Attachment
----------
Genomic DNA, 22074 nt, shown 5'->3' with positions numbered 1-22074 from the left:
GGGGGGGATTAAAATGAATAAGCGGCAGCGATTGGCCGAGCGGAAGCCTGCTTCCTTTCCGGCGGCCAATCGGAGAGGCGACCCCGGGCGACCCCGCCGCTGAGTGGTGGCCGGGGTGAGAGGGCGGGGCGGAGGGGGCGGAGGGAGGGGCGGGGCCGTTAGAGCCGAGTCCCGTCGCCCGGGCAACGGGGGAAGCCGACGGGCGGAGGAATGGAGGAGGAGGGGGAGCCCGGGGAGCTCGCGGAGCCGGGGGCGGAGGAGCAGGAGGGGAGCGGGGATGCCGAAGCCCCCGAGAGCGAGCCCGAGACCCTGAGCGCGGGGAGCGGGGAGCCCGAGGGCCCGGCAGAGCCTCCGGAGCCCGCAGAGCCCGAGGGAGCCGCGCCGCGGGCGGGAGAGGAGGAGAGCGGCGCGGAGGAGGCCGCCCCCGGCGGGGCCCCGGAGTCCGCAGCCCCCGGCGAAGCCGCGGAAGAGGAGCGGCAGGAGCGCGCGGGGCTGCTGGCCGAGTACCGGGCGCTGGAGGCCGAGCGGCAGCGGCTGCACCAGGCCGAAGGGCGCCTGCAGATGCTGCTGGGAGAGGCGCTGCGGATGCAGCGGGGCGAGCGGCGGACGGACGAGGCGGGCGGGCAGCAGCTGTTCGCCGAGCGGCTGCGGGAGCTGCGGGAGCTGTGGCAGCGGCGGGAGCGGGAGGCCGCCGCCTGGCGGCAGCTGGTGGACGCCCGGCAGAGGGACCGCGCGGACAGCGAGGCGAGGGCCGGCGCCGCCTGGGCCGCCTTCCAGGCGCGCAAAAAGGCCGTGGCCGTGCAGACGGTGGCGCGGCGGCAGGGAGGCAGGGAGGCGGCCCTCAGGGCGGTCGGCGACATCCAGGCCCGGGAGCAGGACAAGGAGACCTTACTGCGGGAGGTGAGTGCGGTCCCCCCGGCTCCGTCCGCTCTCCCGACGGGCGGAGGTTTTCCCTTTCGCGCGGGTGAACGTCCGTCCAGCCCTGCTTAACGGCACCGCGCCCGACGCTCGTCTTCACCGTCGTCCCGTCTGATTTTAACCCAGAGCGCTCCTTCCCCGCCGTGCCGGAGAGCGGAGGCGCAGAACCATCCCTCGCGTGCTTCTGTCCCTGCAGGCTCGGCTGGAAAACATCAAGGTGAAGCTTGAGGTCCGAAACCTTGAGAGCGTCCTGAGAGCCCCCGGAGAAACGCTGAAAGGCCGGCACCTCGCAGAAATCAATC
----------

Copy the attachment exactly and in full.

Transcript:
Genomic DNA, 22074 nt, shown 5'->3' with positions numbered 1-22074 from the left:
GGGGGGGATTAAAATGAATAAGCGGCAGCGATTGGCCGAGCGGAAGCCTGCTTCCTTTCCGGCGGCCAATCGGAGAGGCGACCCCGGGCGACCCCGCCGCTGAGTGGTGGCCGGGGTGAGAGGGCGGGGCGGAGGGGGCGGAGGGAGGGGCGGGGCCGTTAGAGCCGAGTCCCGTCGCCCGGGCAACGGGGGAAGCCGACGGGCGGAGGAATGGAGGAGGAGGGGGAGCCCGGGGAGCTCGCGGAGCCGGGGGCGGAGGAGCAGGAGGGGAGCGGGGATGCCGAAGCCCCCGAGAGCGAGCCCGAGACCCTGAGCGCGGGGAGCGGGGAGCCCGAGGGCCCGGCAGAGCCTCCGGAGCCCGCAGAGCCCGAGGGAGCCGCGCCGCGGGCGGGAGAGGAGGAGAGCGGCGCGGAGGAGGCCGCCCCCGGCGGGGCCCCGGAGTCCGCAGCCCCCGGCGAAGCCGCGGAAGAGGAGCGGCAGGAGCGCGCGGGGCTGCTGGCCGAGTACCGGGCGCTGGAGGCCGAGCGGCAGCGGCTGCACCAGGCCGAAGGGCGCCTGCAGATGCTGCTGGGAGAGGCGCTGCGGATGCAGCGGGGCGAGCGGCGGACGGACGAGGCGGGCGGGCAGCAGCTGTTCGCCGAGCGGCTGCGGGAGCTGCGGGAGCTGTGGCAGCGGCGGGAGCGGGAGGCCGCCGCCTGGCGGCAGCTGGTGGACGCCCGGCAGAGGGACCGCGCGGACAGCGAGGCGAGGGCCGGCGCCGCCTGGGCCGCCTTCCAGGCGCGCAAAAAGGCCGTGGCCGTGCAGACGGTGGCGCGGCGGCAGGGAGGCAGGGAGGCGGCCCTCAGGGCGGTCGGCGACATCCAGGCCCGGGAGCAGGACAAGGAGACCTTACTGCGGGAGGTGAGTGCGGTCCCCCCGGCTCCGTCCGCTCTCCCGACGGGCGGAGGTTTTCCCTTTCGCGCGGGTGAACGTCCGTCCAGCCCTGCTTAACGGCACCGCGCCCGACGCTCGTCTTCACCGTCGTCCCGTCTGATTTTAACCCAGAGCGCTCCTTCCCCGCCGTGCCGGAGAGCGGAGGCGCAGAACCATCCCTCGCGTGCTTCTGTCCCTGCAGGCTCGGCTGGAAAACATCAAGGTGAAGCTTGAGGTCCGAAACCTTGAGAGCGTCCTGAGAGCCCCCGGAGAAACGCTGAAAGGCCGGCACCTCGCAGAAATCAATC